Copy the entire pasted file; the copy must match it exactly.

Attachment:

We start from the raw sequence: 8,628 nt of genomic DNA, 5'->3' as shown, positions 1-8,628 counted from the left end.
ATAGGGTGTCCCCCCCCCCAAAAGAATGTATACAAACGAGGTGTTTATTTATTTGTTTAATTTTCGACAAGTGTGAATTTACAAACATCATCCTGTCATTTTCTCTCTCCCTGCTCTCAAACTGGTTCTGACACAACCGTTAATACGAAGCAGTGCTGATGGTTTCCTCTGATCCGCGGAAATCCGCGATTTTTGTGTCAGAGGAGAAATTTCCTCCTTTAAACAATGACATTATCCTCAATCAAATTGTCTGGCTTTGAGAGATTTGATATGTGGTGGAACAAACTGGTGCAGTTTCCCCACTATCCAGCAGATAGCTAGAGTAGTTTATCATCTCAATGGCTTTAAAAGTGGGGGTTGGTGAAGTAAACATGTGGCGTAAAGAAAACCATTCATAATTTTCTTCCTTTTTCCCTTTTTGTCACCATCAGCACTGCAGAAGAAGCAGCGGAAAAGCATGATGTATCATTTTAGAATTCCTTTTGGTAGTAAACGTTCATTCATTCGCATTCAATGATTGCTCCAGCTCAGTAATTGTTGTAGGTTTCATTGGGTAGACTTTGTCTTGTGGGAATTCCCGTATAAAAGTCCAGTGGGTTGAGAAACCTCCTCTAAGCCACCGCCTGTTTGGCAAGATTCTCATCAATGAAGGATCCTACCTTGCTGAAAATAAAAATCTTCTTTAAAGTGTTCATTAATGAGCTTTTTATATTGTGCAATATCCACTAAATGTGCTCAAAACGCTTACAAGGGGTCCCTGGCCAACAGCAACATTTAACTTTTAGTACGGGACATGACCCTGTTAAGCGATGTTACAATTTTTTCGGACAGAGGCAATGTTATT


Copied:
We start from the raw sequence: 8,628 nt of genomic DNA, 5'->3' as shown, positions 1-8,628 counted from the left end.
ATAGGGTGTCCCCCCCCCCAAAAGAATGTATACAAACGAGGTGTTTATTTATTTGTTTAATTTTCGACAAGTGTGAATTTACAAACATCATCCTGTCATTTTCTCTCTCCCTGCTCTCAAACTGGTTCTGACACAACCGTTAATACGAAGCAGTGCTGATGGTTTCCTCTGATCCGCGGAAATCCGCGATTTTTGTGTCAGAGGAGAAATTTCCTCCTTTAAACAATGACATTATCCTCAATCAAATTGTCTGGCTTTGAGAGATTTGATATGTGGTGGAACAAACTGGTGCAGTTTCCCCACTATCCAGCAGATAGCTAGAGTAGTTTATCATCTCAATGGCTTTAAAAGTGGGGGTTGGTGAAGTAAACATGTGGCGTAAAGAAAACCATTCATAATTTTCTTCCTTTTTCCCTTTTTGTCACCATCAGCACTGCAGAAGAAGCAGCGGAAAAGCATGATGTATCATTTTAGAATTCCTTTTGGTAGTAAACGTTCATTCATTCGCATTCAATGATTGCTCCAGCTCAGTAATTGTTGTAGGTTTCATTGGGTAGACTTTGTCTTGTGGGAATTCCCGTATAAAAGTCCAGTGGGTTGAGAAACCTCCTCTAAGCCACCGCCTGTTTGGCAAGATTCTCATCAATGAAGGATCCTACCTTGCTGAAAATAAAAATCTTCTTTAAAGTGTTCATTAATGAGCTTTTTATATTGTGCAATATCCACTAAATGTGCTCAAAACGCTTACAAGGGGTCCCTGGCCAACAGCAACATTTAACTTTTAGTACGGGACATGACCCTGTTAAGCGATGTTACAATTTTTTCGGACAGAGGCAATGTTATT